The Coast Guard, for its own 2013 Class, offered admission to 411 of 1,672 applicants, with 290 accepting offers. Only 47 Blacks had applied, with seven being offered admission and five accepting. At the same time, 26 Hispanics and five Asian-Americans accepted admission.
“We are able to attract the cream of the crop, but more importantly, the Coast Guard has the ability to select applicants which meet its demands,” Rep. Howard Coble, R-N.C., a Coast Guard veteran, said of the admissions system “This could continue with a direct nomination process, but it injects a component that removes the academy from the equation.”
The Coast Guard must graduate 70 percent of its cadets in science, math and technological fields. For the 2013 Class, the average SAT math and verbal scores totaled 1240, with the average GPA at 3.8, and half of the students were in the top 10 percent of their high school class.
Cadet First Class Jacqueline Fitch, 21, Catonsville, Md., who recently became the academy’s first Black woman to be named a regimental commander, also wonders about making a change to congressional nominations.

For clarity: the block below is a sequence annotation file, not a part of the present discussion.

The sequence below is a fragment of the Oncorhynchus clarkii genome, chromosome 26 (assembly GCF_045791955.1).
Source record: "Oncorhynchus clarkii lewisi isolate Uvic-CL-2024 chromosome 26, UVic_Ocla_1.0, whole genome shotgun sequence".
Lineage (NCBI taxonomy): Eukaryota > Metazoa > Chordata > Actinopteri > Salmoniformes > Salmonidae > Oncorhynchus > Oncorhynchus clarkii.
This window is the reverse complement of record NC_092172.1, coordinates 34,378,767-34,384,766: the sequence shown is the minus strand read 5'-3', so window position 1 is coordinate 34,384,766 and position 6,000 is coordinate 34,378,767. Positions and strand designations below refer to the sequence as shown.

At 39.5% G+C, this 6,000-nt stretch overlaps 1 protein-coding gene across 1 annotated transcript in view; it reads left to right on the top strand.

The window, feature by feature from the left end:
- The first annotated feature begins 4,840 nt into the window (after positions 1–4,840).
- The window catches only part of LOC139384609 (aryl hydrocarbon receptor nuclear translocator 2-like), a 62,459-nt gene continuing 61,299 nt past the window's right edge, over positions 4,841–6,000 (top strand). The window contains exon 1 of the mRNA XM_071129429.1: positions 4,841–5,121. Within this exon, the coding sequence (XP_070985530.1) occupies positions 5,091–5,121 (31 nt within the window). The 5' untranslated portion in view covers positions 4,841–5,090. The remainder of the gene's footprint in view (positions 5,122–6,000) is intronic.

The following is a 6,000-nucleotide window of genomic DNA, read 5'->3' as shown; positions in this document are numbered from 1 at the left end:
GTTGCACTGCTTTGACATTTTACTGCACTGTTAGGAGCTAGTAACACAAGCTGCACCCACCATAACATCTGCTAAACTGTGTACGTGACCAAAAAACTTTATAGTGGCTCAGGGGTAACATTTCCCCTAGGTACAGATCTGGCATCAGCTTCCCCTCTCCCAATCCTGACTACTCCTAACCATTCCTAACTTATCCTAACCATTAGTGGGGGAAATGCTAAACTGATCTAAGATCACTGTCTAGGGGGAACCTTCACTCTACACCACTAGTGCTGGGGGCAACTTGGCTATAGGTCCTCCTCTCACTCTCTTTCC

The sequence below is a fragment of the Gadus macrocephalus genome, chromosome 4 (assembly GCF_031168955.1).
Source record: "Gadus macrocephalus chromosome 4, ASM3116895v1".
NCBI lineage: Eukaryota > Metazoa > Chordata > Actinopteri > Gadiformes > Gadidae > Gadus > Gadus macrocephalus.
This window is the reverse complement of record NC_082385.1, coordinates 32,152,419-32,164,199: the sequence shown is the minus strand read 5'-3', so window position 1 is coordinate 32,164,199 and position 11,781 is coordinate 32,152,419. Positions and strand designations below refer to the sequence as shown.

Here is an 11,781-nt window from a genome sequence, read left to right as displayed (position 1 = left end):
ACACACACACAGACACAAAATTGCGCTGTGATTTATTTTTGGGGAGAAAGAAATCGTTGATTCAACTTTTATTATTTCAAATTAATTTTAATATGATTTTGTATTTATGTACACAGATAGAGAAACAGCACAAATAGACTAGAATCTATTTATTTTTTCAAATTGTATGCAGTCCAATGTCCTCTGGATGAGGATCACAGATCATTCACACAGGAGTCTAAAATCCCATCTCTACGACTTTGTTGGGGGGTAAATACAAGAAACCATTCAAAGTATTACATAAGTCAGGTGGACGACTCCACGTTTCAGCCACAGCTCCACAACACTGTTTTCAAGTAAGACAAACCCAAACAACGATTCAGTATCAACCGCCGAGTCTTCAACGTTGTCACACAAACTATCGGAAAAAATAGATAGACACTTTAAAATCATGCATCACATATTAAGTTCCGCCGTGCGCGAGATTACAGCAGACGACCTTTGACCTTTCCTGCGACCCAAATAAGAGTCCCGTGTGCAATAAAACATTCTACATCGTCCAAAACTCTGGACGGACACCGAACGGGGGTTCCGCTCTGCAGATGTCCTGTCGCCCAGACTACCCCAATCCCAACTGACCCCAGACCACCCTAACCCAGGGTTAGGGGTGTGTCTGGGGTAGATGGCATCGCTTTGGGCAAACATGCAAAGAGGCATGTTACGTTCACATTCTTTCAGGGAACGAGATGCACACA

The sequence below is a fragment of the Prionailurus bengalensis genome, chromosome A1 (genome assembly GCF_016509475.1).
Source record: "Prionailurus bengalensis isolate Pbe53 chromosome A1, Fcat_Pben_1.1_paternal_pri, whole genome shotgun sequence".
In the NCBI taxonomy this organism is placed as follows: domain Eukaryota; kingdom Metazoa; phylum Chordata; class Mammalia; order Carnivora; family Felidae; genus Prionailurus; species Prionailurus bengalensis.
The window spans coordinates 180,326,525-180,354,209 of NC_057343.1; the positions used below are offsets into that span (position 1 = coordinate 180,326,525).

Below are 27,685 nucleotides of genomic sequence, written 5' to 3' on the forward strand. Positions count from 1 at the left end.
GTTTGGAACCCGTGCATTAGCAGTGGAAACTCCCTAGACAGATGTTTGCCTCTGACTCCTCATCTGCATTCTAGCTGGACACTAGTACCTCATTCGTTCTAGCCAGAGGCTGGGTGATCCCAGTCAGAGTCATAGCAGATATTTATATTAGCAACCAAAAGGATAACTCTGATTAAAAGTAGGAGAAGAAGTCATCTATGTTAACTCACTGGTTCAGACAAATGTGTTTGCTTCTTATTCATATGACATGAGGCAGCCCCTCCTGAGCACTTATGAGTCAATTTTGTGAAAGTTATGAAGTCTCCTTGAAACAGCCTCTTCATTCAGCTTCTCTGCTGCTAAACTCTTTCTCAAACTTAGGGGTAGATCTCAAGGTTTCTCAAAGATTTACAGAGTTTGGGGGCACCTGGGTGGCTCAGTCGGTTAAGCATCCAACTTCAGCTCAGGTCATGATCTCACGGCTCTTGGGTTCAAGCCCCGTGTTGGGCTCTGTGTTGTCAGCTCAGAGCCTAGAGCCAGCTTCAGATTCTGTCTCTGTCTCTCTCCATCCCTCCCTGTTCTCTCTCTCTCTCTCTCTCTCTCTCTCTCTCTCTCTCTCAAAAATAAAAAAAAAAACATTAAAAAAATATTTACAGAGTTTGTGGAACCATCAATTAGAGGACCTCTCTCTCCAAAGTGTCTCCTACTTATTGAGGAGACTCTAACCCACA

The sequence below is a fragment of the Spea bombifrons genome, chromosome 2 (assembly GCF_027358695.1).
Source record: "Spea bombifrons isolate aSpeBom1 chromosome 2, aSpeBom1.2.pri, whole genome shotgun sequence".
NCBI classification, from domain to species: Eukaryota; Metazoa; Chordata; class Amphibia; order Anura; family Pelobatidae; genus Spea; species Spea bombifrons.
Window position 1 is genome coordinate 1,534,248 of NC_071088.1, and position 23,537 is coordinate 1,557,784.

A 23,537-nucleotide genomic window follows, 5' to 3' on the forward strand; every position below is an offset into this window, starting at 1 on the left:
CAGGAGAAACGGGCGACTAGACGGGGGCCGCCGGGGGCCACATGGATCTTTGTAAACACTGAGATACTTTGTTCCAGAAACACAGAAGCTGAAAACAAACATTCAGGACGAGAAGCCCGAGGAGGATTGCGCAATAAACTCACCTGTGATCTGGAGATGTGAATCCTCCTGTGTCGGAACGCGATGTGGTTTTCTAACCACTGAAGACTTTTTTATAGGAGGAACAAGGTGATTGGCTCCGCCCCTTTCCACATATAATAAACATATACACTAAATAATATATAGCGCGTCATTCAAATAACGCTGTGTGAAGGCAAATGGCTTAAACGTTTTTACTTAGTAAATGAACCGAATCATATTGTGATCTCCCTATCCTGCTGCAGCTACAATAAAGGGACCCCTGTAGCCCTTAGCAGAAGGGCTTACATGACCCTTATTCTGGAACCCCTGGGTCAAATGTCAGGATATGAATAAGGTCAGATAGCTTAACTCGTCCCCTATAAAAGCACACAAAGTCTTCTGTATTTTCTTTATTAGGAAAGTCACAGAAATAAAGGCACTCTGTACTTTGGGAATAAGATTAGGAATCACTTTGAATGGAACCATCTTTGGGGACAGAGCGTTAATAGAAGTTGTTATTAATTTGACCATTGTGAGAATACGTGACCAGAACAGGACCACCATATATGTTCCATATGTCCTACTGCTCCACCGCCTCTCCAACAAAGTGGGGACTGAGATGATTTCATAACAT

“I know when I applied for the Coast Guard Academy one of the things that made me really proud is that I got into the academy off of my own merit,” she said, explaining she was initially rejected and first had to go prep school. “I had to work really hard to get to the academy.”
Hilary Shelton, the NAACP’s senior vice president for advocacy and policy, said the Coast Guard asked to enter into their nonbinding memorandum of agreement in 2001 after the Coast Guard recognized its record in recruiting Blacks was dismal. Eight years later, he acknowledged that the Black enrollment figures are “sad and unfortunate.”
He was unsure about the use of congressional nominations as a solution. He said adding another step in the selection process could be “stifling” for recruitment.
“I am convinced that we probably need to do a thorough assessment of what we’ve done thus far and find ways of actually making it more robust,” he added. “You need to work with community-based organizations like the NAACP to make sure that this great opportunity is there for them and indeed they can be successful.”